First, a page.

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Brunner Law April 17, 2020

In these uncertain times, it is very easy to become alarmed over financial issues that come up. First, take a deep breath and evaluate your situation. The most important thing is to set your priorities. Usually, these are keeping the roof over your head, food on the table, lights and heat on, car running and insurance.

Right now, many of these creditors understand that times are difficult and they are willing to work with you. The key is communication. There is a moratorium on utility shutoff for now. This moves them much farther down the list of necessary expenses on a limited income. This does not mean that you should not pay them if you can, and you will have to deal with payments not made in the future, but for now, if you have to skip a payment it is not the end of the world. Similarly, the mortgage companies and landlords are prevented from evicting you or foreclosing you out of your home. They know this and are usually willing to discuss reduced payments during the crisis. Again, once times get better, you will have to catch up but for now, you can stretch your budget a bit further.

The last thing you should worry about is the general unsecured creditors. Credit cards and medical bills are at the bottom of the list of things to be paid in tight times. They may call and sound threatening, but do not do things that will hurt you in the long run. One of the worst mistakes you can make is to tap into your retirement funds to pay these unsecured debts. Once you take money out of your IRA or 401K, it becomes taxable income to you. The IRS is generally not as forgiving as other creditors. By taking money out of your retirement accounts early, you are trading a credit card problem for a tax problem. That money is there for your future, and I know it is tempting to pull it out now but Don’t.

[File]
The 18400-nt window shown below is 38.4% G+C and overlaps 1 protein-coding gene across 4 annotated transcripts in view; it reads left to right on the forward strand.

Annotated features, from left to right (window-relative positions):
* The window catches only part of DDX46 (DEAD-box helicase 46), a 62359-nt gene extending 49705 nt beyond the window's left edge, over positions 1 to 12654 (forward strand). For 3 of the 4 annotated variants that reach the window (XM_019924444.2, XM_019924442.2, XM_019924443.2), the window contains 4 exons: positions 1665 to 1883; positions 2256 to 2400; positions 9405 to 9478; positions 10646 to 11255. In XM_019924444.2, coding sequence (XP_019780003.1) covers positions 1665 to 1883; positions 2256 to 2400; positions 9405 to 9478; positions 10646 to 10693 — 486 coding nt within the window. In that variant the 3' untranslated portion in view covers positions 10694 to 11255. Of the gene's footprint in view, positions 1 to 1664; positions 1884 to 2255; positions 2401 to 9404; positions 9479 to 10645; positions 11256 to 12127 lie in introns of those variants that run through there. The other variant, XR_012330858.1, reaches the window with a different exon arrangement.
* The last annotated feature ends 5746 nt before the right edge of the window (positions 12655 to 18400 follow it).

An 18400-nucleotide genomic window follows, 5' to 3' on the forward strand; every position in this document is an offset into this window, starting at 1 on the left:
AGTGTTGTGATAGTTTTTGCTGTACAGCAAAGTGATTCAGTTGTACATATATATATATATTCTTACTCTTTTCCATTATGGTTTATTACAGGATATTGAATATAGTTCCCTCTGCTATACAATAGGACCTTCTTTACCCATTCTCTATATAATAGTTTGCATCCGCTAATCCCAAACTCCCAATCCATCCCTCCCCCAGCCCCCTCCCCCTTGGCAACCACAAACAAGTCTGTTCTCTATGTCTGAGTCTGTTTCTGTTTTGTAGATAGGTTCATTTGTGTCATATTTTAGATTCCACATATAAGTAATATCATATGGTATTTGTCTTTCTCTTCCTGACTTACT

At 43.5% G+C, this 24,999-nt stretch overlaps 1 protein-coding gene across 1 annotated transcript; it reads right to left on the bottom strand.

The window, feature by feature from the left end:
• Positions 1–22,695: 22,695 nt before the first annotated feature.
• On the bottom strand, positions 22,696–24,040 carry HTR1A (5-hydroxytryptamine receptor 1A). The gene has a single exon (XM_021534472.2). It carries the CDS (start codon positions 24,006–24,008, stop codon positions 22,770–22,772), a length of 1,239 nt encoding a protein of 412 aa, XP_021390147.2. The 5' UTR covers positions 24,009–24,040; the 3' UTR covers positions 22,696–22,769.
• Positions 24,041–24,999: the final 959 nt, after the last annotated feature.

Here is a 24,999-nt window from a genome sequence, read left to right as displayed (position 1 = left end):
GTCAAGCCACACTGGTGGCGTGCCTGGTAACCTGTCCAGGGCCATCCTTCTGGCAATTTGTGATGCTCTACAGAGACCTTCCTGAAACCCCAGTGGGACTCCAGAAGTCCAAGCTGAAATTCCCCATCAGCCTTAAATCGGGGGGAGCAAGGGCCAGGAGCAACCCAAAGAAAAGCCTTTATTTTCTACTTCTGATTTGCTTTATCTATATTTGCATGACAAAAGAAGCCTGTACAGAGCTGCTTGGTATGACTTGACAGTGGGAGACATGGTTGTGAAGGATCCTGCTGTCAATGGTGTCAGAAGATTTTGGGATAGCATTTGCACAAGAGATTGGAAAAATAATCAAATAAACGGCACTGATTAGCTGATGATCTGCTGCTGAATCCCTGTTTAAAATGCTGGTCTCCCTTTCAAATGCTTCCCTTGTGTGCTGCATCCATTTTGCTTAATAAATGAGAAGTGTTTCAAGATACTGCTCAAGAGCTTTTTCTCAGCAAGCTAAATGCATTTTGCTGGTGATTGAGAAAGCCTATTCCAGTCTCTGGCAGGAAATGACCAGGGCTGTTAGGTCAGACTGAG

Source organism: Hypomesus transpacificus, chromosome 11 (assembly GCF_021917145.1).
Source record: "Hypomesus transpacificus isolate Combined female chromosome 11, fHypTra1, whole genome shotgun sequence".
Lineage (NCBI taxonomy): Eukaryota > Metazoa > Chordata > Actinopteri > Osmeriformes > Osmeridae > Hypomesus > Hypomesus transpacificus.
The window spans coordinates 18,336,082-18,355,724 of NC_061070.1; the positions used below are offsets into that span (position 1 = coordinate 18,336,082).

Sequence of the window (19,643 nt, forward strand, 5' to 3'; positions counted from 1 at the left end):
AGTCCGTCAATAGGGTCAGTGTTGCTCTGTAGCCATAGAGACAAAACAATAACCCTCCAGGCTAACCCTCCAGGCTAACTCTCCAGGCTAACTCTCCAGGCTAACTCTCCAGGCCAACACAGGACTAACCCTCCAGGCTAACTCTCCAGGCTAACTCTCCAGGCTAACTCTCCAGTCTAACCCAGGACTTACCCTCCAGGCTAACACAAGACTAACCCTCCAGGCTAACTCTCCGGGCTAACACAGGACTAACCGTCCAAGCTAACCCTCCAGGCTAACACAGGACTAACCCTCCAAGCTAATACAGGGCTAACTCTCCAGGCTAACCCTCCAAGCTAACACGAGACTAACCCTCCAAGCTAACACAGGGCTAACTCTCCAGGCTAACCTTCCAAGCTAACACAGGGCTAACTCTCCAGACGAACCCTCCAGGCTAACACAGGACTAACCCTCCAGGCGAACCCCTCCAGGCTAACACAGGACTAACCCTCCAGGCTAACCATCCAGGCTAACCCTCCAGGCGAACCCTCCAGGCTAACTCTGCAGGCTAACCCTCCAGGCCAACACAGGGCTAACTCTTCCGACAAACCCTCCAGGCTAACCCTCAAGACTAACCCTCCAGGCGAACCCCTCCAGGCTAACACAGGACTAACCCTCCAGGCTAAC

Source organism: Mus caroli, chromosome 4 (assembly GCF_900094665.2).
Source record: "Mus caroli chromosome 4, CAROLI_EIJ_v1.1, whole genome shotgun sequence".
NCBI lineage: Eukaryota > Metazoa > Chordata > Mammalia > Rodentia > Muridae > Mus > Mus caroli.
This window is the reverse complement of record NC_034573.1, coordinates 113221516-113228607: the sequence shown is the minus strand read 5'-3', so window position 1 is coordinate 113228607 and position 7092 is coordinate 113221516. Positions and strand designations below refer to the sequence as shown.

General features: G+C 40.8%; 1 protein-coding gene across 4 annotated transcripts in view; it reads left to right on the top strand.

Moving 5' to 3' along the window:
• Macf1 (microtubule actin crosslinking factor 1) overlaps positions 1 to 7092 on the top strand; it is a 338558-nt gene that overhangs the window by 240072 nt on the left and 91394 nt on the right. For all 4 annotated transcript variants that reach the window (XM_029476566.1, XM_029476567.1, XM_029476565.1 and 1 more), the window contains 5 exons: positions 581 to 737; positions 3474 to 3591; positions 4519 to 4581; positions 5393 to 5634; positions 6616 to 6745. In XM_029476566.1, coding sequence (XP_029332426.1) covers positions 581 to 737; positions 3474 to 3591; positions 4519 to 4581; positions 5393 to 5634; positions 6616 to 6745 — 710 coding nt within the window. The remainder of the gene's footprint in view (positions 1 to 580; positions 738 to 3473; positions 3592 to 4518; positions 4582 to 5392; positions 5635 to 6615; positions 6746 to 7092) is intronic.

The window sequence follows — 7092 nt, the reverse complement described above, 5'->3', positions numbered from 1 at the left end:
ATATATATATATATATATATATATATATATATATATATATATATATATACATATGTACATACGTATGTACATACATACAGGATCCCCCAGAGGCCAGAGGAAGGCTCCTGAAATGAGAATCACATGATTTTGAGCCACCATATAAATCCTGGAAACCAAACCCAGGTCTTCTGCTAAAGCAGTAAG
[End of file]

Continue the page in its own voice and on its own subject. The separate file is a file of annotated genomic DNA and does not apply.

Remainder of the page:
Once everything settles down and you are back to work, then you can begin to get back on track with your other creditors. There are many non-profit budget and credit counselors who for little or no fee will work with you to help you restore your credit. If they cannot help you work out of your situation, the last resort is to file a bankruptcy. That is where we can help.

While bankruptcy should never be your first choice, you should be aware that the decisions you make while in a panic, can put you in a position where a bankruptcy is less effective. A bankruptcy can effectively deal with missed credit card payments and past-due medical and utility bills. It is not effective to deal with taxes due to early withdrawals from retirement accounts.

Before making a decision which you may not be able to recover from, call and we will be happy to discuss your situation.